Document Type

Article

Department

Institute for Human Development

Abstract

Objective: In this systematic review, we aimed to summarise the empirical evidence on common mental disorders (CMDs), cognitive impairment, frailty and health-related quality of life (HRQoL) among people living with HIV aged ≥50 years (PLWH50 +) residing in sub-Saharan Africa (SSA). Specifically, we document the prevalence and correlates of these outcomes.

Design, data sources and eligibility criteria: The following online databases were systematically searched: PubMed, CINAHL, PsycINFO, Embase and Scopus up to January 2021. English-language publications on depression, anxiety, cognitive function, frailty and quality of life among PLWH50+ residing in SSA were included.

Data extraction and synthesis: We extracted information, including study characteristics and main findings. These were tabulated, and a narrative synthesis approach was adopted, given the substantial heterogeneity among included studies.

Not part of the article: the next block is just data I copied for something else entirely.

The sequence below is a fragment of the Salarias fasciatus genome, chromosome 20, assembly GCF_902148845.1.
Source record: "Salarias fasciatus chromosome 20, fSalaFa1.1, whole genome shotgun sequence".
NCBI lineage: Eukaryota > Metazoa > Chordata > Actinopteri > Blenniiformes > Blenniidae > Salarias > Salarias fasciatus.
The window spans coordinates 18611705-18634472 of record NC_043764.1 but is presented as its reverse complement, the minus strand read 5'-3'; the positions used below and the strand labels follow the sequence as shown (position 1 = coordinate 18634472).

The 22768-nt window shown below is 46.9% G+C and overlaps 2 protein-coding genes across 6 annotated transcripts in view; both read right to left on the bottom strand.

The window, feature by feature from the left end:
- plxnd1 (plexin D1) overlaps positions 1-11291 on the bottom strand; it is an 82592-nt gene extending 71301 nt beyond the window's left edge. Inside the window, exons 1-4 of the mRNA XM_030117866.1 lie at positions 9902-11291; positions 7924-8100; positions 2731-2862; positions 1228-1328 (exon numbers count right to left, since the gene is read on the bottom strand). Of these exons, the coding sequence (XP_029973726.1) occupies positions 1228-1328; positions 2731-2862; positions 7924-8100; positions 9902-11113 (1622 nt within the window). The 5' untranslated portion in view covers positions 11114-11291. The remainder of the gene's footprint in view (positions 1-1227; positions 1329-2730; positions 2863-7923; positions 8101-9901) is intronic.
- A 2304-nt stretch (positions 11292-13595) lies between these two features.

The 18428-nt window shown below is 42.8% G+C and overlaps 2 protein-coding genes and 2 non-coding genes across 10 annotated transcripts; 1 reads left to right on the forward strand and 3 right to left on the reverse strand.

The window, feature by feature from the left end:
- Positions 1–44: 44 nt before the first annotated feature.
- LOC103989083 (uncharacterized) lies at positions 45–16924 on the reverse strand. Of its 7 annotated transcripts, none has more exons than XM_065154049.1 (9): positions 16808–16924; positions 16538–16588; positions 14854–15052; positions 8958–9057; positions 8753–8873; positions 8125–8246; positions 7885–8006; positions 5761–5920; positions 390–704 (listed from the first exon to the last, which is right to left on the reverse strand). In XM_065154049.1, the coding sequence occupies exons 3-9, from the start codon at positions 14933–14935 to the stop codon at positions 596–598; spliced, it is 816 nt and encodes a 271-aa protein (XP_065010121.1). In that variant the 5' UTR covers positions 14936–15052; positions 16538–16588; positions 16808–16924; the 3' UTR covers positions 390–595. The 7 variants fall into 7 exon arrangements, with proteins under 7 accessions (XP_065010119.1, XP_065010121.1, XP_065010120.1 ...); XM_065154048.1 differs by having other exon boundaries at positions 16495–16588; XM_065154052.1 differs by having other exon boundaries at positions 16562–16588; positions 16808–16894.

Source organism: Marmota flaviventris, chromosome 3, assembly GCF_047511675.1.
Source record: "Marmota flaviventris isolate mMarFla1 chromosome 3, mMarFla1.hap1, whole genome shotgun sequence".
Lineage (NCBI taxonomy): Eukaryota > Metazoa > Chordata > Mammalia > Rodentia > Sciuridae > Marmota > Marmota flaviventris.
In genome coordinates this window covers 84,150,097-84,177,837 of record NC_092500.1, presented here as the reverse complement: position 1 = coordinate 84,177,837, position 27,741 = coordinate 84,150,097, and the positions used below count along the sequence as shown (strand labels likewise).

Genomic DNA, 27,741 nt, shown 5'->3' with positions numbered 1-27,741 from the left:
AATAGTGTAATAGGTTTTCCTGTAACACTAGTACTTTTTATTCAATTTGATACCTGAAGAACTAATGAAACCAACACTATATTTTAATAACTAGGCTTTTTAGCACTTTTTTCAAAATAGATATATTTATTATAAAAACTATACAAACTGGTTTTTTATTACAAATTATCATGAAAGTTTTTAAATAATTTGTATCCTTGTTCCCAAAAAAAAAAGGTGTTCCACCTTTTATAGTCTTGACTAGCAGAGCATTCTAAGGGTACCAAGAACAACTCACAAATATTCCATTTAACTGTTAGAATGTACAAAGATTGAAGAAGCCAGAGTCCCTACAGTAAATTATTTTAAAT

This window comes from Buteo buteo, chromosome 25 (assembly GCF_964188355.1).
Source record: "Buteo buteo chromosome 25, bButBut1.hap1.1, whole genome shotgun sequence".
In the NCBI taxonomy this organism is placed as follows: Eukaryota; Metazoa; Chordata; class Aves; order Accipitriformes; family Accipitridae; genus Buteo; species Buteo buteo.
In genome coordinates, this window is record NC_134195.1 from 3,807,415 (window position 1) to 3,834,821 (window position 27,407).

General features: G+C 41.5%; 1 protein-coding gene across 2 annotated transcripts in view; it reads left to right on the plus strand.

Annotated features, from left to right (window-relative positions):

Results: A total of 50 studies from fifteen SSA countries met the inclusion criteria. About two-thirds of these studies emanated from Ethiopia, Uganda and South Africa. Studies regarding depression predominated (n=26), followed by cognitive impairment (n=13). Overall, PLWH50+ exhibited varying prevalence of depression (6%–59%), cognitive impairments (4%–61%) and frailty (3%–15%). The correlates of CMDs, cognitive impairment, frailty and HRQoL were rarely investigated, but those reported were sociodemographic variables, many of which were inconsistent.

Conclusions: This review documented an increasing number of published studies on HIV and ageing from SSA. However, the current evidence on the mental and well-being outcomes in PLWH50+ is inadequate to characterise the public health dimension of these impairments in SSA, because of heterogeneous findings, few well-designed studies and substantial methodological limitations in many of the available studies. Future work should have sufficiently large samples of PLWH50+, engage appropriate comparison groups, harmonise the measurement of these outcomes using a standardised methodology to generate more robust prevalence estimates and confirm predictors.

Publication

BMJ Open

Creative Commons License

Creative Commons Attribution 4.0 International License
This work is licensed under a Creative Commons Attribution 4.0 International License.

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